To Bee Continued...
By Bonnie Meyer, Phase I Fellow
As we plunge head-on into the long-awaited spring, the full fledging buzz has finally arrived on the mountain—in a very literal sense. The pollinators are upon us again, and one can hear, see, and feel their presence all around. You see them hard at work aiding in the blossoms of our dandelions, lilacs, and all of the local flora. Here on the mountain, there seems to be an abundant and diverse presence of pollinators around. This, however, will be the story of our friend apis mellifera – AKA, the honeybee.
I think that being around the hive is one of the most transcending experiences you might have. It’s one in which you have the privilege of entering the honeybees’ world. It’s an all sensory experience making one acutely hyper-aware of their surroundings. At the same time, the bees’ soothing vibrations and rhythm is incredibly calming. The nearest analogy I have to it is riding “Space Mountain” at Disney World as a youngin’ – it’s dark, flashing, buzzing – while pulling you in to a completely meditative state at the same time.
Not only do we as Fellows have the amazing resource of being up-close-and-personal with nature and its bounties, but there is also another resource just as rich we have access to – people. One thing I appreciate so much about AMI is the opportunity to interact and learn from farmers, producers, and nourishers of the food system in the area and hear their stories. Each story these people’s journey into the food system is incredibly unique. As Fellows, we are vessels from them to invoke their own passion into our experience and to see what brought them to their particular interests in food.
In May, we had the honor of having a local Monterey beekeeper show us the ropes of beekeeping and to share their journey into the world of apiculture. What struck me most about our instructor was their ability to seemingly access the queendom of bees and understand a bee’s life. It surpassed the knowledge of bee biology and function; it was as if she tapped into visualization from the bees’ own world. Here are some of the takeaways from our up close and personal day with our honeybees.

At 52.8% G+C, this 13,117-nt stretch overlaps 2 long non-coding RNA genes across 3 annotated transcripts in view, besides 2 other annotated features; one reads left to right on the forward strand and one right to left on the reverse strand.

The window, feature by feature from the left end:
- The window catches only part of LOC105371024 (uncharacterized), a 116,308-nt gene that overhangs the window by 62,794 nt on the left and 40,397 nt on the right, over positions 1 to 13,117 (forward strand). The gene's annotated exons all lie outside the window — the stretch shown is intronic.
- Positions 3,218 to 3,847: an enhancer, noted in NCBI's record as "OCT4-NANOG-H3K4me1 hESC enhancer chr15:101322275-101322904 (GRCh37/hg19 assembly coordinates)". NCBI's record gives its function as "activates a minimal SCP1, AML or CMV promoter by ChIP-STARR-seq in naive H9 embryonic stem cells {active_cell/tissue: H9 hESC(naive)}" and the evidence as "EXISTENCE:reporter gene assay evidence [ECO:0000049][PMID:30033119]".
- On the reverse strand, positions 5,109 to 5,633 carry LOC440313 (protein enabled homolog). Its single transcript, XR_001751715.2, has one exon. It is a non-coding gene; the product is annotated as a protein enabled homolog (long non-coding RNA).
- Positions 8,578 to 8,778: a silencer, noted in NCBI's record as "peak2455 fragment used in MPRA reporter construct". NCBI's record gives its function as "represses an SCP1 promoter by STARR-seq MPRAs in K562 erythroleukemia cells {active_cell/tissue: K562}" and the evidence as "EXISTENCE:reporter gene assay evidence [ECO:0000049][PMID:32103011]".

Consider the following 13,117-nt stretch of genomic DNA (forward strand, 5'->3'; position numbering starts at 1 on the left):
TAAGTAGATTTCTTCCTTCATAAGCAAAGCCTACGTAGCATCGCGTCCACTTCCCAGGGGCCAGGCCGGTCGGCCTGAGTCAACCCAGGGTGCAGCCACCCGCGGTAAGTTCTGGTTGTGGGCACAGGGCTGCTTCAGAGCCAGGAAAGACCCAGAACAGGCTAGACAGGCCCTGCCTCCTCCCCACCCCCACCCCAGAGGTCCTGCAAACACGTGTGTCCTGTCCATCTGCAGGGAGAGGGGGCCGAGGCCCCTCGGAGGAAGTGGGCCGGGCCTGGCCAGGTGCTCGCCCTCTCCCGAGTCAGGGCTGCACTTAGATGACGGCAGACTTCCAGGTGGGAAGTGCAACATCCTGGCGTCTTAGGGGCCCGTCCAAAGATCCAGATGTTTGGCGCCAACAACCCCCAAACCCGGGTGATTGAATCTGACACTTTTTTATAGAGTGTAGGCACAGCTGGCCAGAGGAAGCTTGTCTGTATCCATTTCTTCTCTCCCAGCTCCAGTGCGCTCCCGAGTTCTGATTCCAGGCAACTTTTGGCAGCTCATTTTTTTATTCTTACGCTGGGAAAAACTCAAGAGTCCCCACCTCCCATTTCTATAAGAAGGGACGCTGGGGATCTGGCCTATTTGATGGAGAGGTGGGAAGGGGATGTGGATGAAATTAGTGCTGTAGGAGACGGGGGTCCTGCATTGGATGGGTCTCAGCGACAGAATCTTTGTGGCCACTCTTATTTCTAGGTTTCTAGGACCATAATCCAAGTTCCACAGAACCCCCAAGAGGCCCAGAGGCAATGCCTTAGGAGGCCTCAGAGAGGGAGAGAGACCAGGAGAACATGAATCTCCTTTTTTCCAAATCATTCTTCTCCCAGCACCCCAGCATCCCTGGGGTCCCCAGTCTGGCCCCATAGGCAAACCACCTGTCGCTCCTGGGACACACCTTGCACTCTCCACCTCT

Apis Mellifera see through their large, black, imposing eyes, but it’s infrared.
Most of their communication is done through scent and the release of pheromones. The colony could not function without these highly intricate systems of smells.
They are incredibly neat and tidy beings in the animal world. They are even courteous enough to go outside the hive to poop in an ecofriendly place!
A worker bee only has a life cycle of 30 days during the summer months. Imagine flapping those wings all day every day. One can tell the age of a honeybee through her wings.
It’s an autocratic society – the hive cannot function normally without their queen. To keep her dominance, the queen must kill the other queens.
This only covers the tip of the apiary iceberg, of course. We witnessed the honeybees carrying nectar, preparing brood, and carefully orchestrating comb for the season. And this was only the beginning… We look forward to being so close to their world over the course of season and how it changes. Equally, we look forward to the many workshops planned over the course of the season and the opportunity to engage with more nourishers of our food system. To “bee” continued…